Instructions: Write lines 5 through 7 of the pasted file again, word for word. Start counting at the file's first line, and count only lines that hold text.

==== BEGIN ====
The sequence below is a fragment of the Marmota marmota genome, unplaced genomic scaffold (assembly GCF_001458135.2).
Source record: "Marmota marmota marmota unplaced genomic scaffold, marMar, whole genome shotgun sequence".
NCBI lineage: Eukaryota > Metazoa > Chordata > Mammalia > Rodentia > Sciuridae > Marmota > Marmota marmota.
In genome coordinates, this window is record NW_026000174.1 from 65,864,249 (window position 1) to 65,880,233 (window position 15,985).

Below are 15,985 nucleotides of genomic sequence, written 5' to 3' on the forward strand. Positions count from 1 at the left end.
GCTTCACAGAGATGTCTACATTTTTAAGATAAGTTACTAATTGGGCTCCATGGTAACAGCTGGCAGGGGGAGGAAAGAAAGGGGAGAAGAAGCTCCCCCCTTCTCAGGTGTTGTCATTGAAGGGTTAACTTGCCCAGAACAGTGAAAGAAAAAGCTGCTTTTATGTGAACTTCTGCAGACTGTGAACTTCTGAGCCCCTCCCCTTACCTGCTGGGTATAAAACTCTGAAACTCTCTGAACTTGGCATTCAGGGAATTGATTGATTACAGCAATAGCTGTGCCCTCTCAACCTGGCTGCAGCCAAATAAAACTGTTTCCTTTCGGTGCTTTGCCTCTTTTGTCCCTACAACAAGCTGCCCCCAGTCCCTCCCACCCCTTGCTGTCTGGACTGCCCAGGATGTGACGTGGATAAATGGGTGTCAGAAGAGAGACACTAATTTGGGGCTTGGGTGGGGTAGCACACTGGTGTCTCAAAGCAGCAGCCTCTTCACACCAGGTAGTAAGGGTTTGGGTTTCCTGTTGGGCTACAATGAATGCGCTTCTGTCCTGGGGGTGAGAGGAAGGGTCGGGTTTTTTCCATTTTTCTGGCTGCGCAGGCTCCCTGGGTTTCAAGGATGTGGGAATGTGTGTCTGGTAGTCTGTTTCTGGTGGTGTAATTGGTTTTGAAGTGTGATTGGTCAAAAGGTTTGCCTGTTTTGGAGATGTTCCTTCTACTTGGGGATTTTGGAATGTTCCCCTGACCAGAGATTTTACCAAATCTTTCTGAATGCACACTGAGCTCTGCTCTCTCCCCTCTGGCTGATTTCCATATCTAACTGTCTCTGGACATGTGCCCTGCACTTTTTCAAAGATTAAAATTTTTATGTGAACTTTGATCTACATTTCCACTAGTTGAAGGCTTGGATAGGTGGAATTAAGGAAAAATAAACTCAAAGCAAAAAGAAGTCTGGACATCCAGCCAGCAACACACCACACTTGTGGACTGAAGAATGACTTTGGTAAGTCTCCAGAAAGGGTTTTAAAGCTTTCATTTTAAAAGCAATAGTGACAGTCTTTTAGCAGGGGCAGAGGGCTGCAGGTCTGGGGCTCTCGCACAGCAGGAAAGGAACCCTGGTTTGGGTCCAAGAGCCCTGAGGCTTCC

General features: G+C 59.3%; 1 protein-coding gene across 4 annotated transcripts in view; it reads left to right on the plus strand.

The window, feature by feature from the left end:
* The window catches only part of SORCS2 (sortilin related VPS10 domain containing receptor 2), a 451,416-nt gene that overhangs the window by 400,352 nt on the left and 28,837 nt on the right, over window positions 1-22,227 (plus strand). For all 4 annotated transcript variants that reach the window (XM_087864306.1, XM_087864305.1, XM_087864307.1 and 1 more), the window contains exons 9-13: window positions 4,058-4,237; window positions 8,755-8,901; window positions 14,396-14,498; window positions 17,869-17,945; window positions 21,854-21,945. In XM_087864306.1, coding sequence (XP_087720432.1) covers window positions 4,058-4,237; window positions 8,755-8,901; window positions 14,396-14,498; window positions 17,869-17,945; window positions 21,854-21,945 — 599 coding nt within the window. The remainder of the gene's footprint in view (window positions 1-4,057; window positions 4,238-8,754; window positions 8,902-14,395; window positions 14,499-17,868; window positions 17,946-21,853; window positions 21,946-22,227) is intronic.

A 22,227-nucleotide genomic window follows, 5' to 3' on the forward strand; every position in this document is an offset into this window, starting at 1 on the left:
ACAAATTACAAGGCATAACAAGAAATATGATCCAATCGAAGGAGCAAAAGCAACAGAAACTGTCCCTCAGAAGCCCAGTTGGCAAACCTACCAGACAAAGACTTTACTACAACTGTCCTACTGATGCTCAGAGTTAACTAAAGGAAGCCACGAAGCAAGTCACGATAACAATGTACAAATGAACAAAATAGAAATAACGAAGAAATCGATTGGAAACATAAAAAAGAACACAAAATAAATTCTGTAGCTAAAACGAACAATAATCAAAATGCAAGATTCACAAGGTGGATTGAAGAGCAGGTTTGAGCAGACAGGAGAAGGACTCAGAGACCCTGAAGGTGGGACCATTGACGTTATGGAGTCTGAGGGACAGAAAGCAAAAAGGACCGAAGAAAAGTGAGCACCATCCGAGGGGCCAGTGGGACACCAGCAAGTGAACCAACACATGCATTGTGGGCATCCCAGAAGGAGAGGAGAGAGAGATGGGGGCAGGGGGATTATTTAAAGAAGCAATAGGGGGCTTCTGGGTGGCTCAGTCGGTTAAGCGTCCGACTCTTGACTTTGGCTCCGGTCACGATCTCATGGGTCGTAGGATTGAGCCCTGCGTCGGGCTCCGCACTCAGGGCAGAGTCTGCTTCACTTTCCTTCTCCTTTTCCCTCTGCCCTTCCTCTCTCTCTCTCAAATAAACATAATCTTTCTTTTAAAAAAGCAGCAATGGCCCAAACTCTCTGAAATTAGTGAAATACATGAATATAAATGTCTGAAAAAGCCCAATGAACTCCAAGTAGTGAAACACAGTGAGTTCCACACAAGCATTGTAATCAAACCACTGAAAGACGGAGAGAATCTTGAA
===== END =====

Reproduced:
Below are 15,985 nucleotides of genomic sequence, written 5' to 3' on the forward strand. Positions count from 1 at the left end.
GCTTCACAGAGATGTCTACATTTTTAAGATAAGTTACTAATTGGGCTCCATGGTAACAGCTGGCAGGGGGAGGAAAGAAAGGGGAGAAGAAGCTCCCCCCTTCTCAGGTGTTGTCATTGAAGGGTTAACTTGCCCAGAACAGTGAAAGAAAAAGCTGCTTTTATGTGAACTTCTGCAGACTGTGAACTTCTGAGCCCCTCCCCTTACCTGCTGGGTATAAAACTCTGAAACTCTCTGAACTTGGCATTCAGGGAATTGATTGATTACAGCAATAGCTGTGCCCTCTCAACCTGGCTGCAGCCAAATAAAACTGTTTCCTTTCGGTGCTTTGCCTCTTTTGTCCCTACAACAAGCTGCCCCCAGTCCCTCCCACCCCTTGCTGTCTGGACTGCCCAGGATGTGACGTGGATAAATGGGTGTCAGAAGAGAGACACTAATTTGGGGCTTGGGTGGGGTAGCACACTGGTGTCTCAAAGCAGCAGCCTCTTCACACCAGGTAGTAAGGGTTTGGGTTTCCTGTTGGGCTACAATGAATGCGCTTCTGTCCTGGGGGTGAGAGGAAGGGTCGGGTTTTTTCCATTTTTCTGGCTGCGCAGGCTCCCTGGGTTTCAAGGATGTGGGAATGTGTGTCTGGTAGTCTGTTTCTGGTGGTGTAATTGGTTTTGAAGTGTGATTGGTCAAAAGGTTTGCCTGTTTTGGAGATGTTCCTTCTACTTGGGGATTTTGGAATGTTCCCCTGACCAGAGATTTTACCAAATCTTTCTGAATGCACACTGAGCTCTGCTCTCTCCCCTCTGGCTGATTTCCATATCTAACTGTCTCTGGACATGTGCCCTGCACTTTTTCAAAGATTAAAATTTTTATGTGAACTTTGATCTACATTTCCACTAGTTGAAGGCTTGGATAGGTGGAATTAAGGAAAAATAAACTCAAAGCAAAAAGAAGTCTGGACATCCAGCCAGCAACACACCACACTTGTGGACTGAAGAATGACTTTGGTAAGTCTCCAGAAAGGGTTTTAAAGCTTTCATTTTAAAAGCAATAGTGACAGTCTTTTAGCAGGGGCAGAGGGCTGCAGGTCTGGGGCTCTCGCACAGCAGGAAAGGAACCCTGGTTTGGGTCCAAGAGCCCTGAGGCTTCC

General features: G+C 59.3%; 1 protein-coding gene across 4 annotated transcripts in view; it reads left to right on the plus strand.